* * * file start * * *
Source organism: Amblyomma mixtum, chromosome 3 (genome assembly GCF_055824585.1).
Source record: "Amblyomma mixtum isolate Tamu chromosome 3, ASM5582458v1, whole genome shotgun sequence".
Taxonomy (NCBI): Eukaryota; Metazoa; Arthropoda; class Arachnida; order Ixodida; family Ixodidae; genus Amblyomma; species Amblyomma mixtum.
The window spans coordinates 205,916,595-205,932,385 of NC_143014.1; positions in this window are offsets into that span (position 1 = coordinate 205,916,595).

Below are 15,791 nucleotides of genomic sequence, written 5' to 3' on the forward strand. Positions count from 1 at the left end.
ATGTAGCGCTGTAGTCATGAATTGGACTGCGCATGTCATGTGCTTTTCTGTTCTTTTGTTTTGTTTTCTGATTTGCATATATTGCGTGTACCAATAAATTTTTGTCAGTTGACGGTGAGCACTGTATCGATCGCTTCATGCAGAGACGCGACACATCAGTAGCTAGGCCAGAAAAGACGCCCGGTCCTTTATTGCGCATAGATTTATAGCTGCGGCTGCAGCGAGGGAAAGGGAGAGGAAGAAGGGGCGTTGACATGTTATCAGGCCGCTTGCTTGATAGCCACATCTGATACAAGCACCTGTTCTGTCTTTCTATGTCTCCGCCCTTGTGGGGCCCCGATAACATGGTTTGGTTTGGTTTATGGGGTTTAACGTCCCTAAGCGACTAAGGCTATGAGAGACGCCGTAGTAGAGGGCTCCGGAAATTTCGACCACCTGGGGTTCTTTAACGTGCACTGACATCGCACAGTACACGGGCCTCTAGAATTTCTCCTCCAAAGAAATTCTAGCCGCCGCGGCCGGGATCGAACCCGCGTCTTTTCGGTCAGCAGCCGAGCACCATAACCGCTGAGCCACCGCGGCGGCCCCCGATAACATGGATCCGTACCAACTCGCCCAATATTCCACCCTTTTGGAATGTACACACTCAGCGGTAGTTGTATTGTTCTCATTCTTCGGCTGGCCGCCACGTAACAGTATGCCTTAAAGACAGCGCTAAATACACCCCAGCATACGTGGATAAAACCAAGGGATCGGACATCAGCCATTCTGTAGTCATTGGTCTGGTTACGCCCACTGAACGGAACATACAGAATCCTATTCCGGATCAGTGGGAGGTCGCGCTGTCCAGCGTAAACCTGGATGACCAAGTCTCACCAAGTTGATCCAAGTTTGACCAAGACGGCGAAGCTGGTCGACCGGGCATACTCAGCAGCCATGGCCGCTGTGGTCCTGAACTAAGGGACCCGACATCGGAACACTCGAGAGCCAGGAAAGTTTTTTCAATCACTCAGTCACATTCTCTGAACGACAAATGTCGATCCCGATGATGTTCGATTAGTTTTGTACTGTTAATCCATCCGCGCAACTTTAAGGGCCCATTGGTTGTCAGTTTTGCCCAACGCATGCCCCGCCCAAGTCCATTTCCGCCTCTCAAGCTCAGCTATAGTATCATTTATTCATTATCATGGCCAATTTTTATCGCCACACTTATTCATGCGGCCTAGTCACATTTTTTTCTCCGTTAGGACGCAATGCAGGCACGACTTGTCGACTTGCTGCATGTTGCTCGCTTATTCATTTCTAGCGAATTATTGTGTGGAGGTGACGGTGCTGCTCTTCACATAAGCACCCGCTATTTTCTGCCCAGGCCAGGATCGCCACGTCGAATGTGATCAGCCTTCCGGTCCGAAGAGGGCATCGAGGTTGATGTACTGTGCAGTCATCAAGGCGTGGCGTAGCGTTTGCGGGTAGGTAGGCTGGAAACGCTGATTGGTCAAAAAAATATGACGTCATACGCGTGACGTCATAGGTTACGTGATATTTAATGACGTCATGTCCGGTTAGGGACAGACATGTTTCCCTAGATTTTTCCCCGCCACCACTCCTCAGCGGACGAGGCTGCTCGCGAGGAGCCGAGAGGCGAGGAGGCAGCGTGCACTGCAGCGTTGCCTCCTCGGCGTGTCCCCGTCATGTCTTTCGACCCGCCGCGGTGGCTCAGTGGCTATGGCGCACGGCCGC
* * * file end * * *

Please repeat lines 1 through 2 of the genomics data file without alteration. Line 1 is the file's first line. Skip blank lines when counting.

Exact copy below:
Source organism: Amblyomma mixtum, chromosome 3 (genome assembly GCF_055824585.1).
Source record: "Amblyomma mixtum isolate Tamu chromosome 3, ASM5582458v1, whole genome shotgun sequence".